AFL rejects Senate committee report - Sports News - Fanatics - the world's biggest events

AFL rejects Senate committee report

By Robert Grant 26/06/2009 04:23:21 PM Comments (0)

The AFL has angrily rejected a federal Government report recommending a team should be established in Tasmania ahead of a second Sydney outfit.

And they appear to be backed by the Tasmanian Government, which says it is prepared to wait for a vacancy rather than steal western Sydney's place in the queue.

The Senate's Rural and Regional Affairs Committee has concluded a team in the western suburbs would not be economically viable, in part because of "insurmountable" cultural barriers.

The committee was examining whether it was fair for the AFL to overlook Tasmania in favour of western Sydney and the Gold Coast.

AFL boss Andrew Demetriou said the findings were "really insulting to the people of greater western Sydney".

"And (it's) offensive that this group of people, who are a very diverse community...are being talked about in such a fashion," Demetriou said.

"They've got every right, like anyone else, to have their own football club.

"It's not for a Senate inquiry to cast any aspersions on the people of western Sydney."

Demetriou said the Tasmanian Government did not participate in the federal inquiry.

"They're working with us about what we're doing in Tasmania - they didn't want to support anything that was going on in the Senate inquiry," he said."

"We don't need the Senate committee, who isn't privy to those discussions, to be giving us advice on where we play football."

Tasmanian Sports Minister Michelle O'Byrne said Tasmania had already won the "emotional debate" about the state being in the national league.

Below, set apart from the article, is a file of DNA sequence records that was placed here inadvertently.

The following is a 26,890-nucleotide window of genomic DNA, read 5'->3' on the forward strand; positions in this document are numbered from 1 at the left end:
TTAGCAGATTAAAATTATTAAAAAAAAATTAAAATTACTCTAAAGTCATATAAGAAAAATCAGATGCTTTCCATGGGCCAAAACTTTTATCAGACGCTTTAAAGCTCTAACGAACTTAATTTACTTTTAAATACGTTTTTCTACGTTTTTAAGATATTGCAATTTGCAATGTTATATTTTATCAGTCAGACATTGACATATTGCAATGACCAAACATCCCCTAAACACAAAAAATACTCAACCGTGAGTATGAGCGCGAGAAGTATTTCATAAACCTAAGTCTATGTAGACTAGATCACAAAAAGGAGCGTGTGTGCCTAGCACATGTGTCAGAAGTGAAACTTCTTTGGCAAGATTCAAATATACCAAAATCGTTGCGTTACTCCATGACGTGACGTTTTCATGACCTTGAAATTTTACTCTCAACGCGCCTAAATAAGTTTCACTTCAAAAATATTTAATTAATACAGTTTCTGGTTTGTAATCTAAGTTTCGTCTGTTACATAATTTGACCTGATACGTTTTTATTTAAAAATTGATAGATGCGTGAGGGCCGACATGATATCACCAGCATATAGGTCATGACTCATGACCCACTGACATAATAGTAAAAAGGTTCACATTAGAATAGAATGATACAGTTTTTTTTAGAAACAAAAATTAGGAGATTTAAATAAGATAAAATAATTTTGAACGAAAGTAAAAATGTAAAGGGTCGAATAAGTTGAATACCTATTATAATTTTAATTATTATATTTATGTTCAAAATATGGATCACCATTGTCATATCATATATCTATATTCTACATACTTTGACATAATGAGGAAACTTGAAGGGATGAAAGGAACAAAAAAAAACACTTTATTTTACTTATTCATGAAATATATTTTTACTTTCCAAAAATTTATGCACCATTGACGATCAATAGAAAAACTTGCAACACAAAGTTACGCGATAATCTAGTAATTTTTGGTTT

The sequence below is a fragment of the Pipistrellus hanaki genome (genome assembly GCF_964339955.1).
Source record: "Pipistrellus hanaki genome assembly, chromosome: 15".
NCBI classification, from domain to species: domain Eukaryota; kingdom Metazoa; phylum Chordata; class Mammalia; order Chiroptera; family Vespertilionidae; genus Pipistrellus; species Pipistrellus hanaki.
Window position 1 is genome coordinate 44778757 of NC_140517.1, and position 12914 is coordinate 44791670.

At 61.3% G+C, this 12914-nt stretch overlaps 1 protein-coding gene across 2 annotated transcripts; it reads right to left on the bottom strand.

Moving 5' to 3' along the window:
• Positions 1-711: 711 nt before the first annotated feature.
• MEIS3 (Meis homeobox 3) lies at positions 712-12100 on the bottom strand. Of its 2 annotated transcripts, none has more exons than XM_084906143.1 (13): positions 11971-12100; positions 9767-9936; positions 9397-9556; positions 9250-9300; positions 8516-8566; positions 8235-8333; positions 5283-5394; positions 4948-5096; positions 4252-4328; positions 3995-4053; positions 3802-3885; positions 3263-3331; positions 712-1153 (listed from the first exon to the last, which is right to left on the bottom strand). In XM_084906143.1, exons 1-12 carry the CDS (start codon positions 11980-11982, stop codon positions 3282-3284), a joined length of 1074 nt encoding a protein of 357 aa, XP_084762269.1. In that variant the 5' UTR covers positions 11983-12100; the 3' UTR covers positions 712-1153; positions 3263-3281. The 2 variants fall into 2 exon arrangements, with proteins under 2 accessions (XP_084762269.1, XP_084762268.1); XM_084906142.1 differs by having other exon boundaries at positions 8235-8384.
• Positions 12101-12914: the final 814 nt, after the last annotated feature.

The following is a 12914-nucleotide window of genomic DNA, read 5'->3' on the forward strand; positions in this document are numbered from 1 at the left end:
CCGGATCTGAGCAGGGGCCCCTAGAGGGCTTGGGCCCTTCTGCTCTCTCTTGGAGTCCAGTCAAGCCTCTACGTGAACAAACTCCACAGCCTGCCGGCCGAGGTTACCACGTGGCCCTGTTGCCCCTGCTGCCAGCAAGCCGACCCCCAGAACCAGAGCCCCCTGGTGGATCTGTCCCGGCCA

"Our focus has been on sitting down with the AFL and establishing that we can also win it based on a really solid business case.

"When the AFL is ready for Tasmania to be there we'll certainly be there.

"We've always said that our case has to stand or fall on its own merit and so we've never wished ill on any existing team nor any potential team.

"What we've had to say to the AFL is economically, when you get a vacancy, we stack up," she said.

Demetriou said he remained confident the AFL had made the right decision with its western Sydney plans.

"With a population of two and a half to three million people we think there will be an appetite for AFL football," he said.

He guaranteed the franchises would be new, and not be relocated Victorian clubs.

Meanwhile Demetriou said he "hadn't considered" revoking former Carlton president John Elliott's AFL life membership despite his claims the AFL club paid off women over rape allegations.

Police are investigating Elliott's claims last week that hush money had been paid to women who said they were raped by players during the 1980s and '90s.

"We haven't considered it, a life membership is for service over a long period of time and something the clubs and the AFL take very seriously.

"The comments attributed to John Elliott are totally appalling ... and everyone should be outraged by those sorts of comments.

"(The AFL life membership) is a distraction from what's very important and that's there no place in our society for violence against women or sexual abuse.

"I'm not going to sit in judgement about who comes through the gate to our football."

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